C2C Diary: Canaan Smith

After playing various shows as part The Shires UK tour, this weekend is not the first time Canaan Smith has played shows in the UK - it is however the first time he has played Country To Country Festival. I had the chance to catch up with him shortly after he came off air after a radio interview with Bob Harris and Jo Whiley and before he went to sound check for his performance on last night's C2C Late Night Stage....

You've played multiple shows over here over the past few months but this is your first appearance at C2C, do you foresee this being the beginning of making Europe a regular tour destination?
Oh yeah, no doubt! When I was hear with The Shires in November and December I knew right back then that that was not going to be my last trip over. This place is great, the music fans here are phenomenal, super supportive and passionate and those are the kind of people I want to be around. 
How have you been finding the C2C experience so far?
That's actually the first thing I've done so far, what you've just heard on the radio. We just walked into the arena and that was the first up at bat, so now we're playing a late night show, the official after party tonight at Indigo and that'll be a great time. I saw the venue earlier and I'm about to go sound check, it looks awesome so I'm excited.
Do you find there's any particular track that UK fans have gravitated towards?
They like the new single quite a bit, it's called "Like You That Way", the one I just played and "Bronco" is also one that's a stand out, just for the thing that they really like stories and vulnerability and that song provides both. 
What was your first experience of country music?
Doing a cover song of George Strait to my mum! Singing "Cross My Heart" to my mum that first time I learned how to play guitar. That was when it hit me, I was like 'hey I can sing to girls and it makes them happy! This is something I should consider doing' [laughs].
Did you ever think about doing anything other than that?
Once I set my sights on it and decided in my heart that was what I wanted to do, no, but I had other jobs along the way to make ends meet. I was a landscaper, a janitor and all that, stuff that nobody wants to do, the dirty work. It just made me work harder towards my goals. 
Who would you describe as your musical influences?
George Strait big time...Red Hot Chili Peppers, The Beatles, Goo Goo Dolls...I just like such an eclectic mix but I think if you peel back each artist what you see is authenticity and that's what I'm drawn to.
Which track would you most like to be known for from your career so far?
"Love You Like That"...that's my big platinum selling number one, it's the one that I'm most proud of so far and I'm happy that all across the United States and now in the UK everywhere I go people are singing that song. There's no feeling of gratitude as an artist quite like that, when you can stand on stage and they sing it back to you. That's one I'm really excited about, really proud of.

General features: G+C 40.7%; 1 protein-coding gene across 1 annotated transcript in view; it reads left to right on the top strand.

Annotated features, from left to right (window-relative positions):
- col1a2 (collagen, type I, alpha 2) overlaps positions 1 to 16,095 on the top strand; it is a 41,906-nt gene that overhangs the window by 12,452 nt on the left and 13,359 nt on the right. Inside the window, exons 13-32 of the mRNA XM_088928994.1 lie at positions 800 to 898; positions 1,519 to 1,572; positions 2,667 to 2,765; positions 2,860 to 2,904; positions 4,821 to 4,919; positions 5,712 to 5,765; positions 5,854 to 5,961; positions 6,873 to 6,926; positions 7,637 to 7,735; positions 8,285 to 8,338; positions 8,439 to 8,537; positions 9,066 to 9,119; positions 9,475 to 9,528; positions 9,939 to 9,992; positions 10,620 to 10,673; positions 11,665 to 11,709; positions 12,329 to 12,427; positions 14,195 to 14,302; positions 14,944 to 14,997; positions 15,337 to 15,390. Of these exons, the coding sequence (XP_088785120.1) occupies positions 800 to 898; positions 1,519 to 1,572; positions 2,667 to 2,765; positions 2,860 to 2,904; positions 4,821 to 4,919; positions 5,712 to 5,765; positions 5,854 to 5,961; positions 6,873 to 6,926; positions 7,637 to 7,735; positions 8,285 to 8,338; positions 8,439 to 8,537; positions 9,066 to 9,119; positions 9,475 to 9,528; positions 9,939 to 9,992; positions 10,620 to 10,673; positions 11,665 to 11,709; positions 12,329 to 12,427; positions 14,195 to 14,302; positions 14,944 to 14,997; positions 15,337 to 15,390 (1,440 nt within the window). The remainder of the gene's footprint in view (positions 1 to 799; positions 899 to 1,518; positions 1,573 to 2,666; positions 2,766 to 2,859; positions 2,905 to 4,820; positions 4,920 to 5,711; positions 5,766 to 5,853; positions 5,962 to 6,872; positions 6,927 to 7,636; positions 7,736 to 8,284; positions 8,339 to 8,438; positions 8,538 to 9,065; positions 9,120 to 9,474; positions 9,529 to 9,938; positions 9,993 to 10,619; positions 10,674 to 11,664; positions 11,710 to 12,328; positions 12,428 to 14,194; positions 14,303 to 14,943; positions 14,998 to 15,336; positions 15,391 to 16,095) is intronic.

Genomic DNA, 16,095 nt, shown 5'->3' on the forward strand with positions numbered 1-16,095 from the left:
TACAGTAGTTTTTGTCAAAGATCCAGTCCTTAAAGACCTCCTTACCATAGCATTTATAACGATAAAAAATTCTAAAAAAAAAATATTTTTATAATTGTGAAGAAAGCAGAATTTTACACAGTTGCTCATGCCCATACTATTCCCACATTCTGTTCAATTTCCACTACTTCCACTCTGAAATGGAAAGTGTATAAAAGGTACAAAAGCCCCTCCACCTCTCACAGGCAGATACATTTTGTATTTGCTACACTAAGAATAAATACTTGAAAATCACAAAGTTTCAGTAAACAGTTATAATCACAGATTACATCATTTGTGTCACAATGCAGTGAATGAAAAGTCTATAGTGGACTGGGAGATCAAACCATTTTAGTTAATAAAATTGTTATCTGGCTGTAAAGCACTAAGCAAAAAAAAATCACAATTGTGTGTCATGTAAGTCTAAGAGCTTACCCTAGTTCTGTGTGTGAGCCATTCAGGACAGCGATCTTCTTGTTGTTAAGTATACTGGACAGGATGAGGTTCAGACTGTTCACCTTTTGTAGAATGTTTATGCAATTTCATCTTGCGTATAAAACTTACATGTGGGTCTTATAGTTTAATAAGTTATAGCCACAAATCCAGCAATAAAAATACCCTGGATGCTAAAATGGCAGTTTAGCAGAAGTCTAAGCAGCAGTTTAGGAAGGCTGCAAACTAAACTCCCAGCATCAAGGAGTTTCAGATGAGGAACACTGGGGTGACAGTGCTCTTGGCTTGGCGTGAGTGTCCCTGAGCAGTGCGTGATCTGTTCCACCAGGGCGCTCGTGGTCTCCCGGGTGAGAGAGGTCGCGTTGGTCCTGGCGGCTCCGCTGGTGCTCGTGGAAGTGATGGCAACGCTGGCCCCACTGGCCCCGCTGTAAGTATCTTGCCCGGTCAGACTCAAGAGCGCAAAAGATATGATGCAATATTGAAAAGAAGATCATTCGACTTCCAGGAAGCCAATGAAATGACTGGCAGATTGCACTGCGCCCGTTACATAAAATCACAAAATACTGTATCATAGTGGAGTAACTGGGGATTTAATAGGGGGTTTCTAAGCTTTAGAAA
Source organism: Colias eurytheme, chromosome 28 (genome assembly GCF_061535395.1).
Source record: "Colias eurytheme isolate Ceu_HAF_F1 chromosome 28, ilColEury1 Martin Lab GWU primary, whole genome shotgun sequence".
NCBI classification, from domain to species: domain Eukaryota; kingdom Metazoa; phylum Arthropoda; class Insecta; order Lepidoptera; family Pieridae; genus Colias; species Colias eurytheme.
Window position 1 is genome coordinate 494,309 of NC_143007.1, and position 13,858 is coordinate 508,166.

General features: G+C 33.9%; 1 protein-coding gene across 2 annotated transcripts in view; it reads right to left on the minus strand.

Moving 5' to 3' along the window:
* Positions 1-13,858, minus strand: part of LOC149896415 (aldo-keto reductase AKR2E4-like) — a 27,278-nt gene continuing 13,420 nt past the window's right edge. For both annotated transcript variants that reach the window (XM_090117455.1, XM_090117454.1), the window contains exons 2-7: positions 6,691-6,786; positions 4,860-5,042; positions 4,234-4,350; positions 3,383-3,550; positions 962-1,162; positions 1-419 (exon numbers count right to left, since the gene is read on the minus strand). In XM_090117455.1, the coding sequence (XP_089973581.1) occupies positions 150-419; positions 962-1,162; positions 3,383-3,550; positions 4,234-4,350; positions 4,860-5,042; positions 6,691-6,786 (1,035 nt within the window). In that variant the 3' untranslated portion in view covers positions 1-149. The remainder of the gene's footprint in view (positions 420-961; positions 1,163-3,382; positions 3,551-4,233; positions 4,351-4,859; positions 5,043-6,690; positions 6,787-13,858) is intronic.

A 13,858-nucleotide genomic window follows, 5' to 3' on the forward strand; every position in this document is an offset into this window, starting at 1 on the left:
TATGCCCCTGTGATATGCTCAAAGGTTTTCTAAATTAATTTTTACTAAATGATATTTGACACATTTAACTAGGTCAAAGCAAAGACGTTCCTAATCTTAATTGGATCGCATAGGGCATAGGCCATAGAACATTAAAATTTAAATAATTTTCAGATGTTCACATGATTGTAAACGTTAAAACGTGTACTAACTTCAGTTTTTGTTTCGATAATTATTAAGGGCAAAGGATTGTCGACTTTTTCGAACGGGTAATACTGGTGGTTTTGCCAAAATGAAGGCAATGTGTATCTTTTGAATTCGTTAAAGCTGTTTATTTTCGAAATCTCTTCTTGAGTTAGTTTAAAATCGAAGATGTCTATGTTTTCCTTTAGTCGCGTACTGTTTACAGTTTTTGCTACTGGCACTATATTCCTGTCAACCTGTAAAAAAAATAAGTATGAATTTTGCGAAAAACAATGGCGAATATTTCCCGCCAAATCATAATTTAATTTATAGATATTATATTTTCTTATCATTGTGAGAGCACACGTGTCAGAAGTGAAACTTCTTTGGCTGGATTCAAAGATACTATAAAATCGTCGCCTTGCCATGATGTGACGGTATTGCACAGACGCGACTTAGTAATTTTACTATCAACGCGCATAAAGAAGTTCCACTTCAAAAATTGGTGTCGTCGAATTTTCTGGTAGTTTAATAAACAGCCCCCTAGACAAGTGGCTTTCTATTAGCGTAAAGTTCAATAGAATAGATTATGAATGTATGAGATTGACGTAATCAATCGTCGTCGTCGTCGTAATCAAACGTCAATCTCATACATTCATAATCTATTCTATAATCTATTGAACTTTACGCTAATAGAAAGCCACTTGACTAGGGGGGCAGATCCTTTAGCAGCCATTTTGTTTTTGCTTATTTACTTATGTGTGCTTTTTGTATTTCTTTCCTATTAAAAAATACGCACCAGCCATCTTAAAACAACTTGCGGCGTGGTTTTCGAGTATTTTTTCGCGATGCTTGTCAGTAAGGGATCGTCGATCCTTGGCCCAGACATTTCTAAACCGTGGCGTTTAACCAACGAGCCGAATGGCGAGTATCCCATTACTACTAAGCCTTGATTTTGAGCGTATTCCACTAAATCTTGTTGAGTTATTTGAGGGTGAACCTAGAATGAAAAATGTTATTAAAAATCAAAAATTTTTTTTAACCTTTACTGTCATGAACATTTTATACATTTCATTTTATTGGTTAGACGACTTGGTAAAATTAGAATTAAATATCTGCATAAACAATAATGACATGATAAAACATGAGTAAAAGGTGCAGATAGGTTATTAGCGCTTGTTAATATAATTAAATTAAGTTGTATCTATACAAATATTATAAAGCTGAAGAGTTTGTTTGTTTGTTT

How did you feel the first time an audience sung it back to you?
It just blew my mind, totally blew my mind! I don't know, it's a culmination of all the hard work and just the pay off of your song actually resonating, that reminds me that music is such a powerful thing. A song can be written in a room in Nashville and you take it out on the road halfway across the world and they're singing it back to you...you can't put into words what that feels like because you've accomplished something that seems impossible.
You co-wrote the majority of your album, how did you decide which outside tracks to include?
I just wanted ones that I felt like I didn't have on my own and there were some spaces for things like "Love At First" and "One Of Those" and songs like that that are stopping grounds on my first album, those are songs that I didn't write. They all said something that I wanted to say and so I got lucky! I found some good ones. 
How many tracks did you have to go through?
A lot! I still do every day. I'm always listening to new songs, always trying to make sure that everything people hear from me is as good as I can give them. 
Which has been the hardest track for you to write?
It was also "Bronco", I really had to open up and get vulnerable and kind of go through some tough memories but ultimately very healing, very cathartic and I'm so glad that I have that song. Obviously the believe-ability is there and it's one of those things where I found out fast that it's not just my story. There's people throughout the crowd every night that can relate spot on to that story. It became an anthem for a part of the set, it became an anthem that was able to showcase healing and that's an important thing for everybody. Every night there's someone who comes up to me and says 'I lost my brother' or 'I lost my sister' or 'I lost someone and your song is really powerful', that's the ultimate reward as a song-writer.
 Do you tour and record with the same band at each instance?
I tour with the same band, I record with a separate band most of the time, separate people but sometimes I will use the guys that I take on the road in the studio. Every song is different. Having the same band on the road, all the repetitions make it seamless, make it feel like chewing gum, very natural and we get along great so we have a good time.
If you could be part of any tour, which artists would you pick?
Any? Oh that's a great question...I'd say right now Bruno Mars, he's the biggest thing in the world and I want to be on the biggest tour in the world. 
What is the best piece of advice you've ever received?
Never buy a couch that's too comfortable! Get up and work, get up and go and make it happen.  

Thank you to Canaan for his time! You can see him live at C2C and his own upcoming tour dates and his album is available now.

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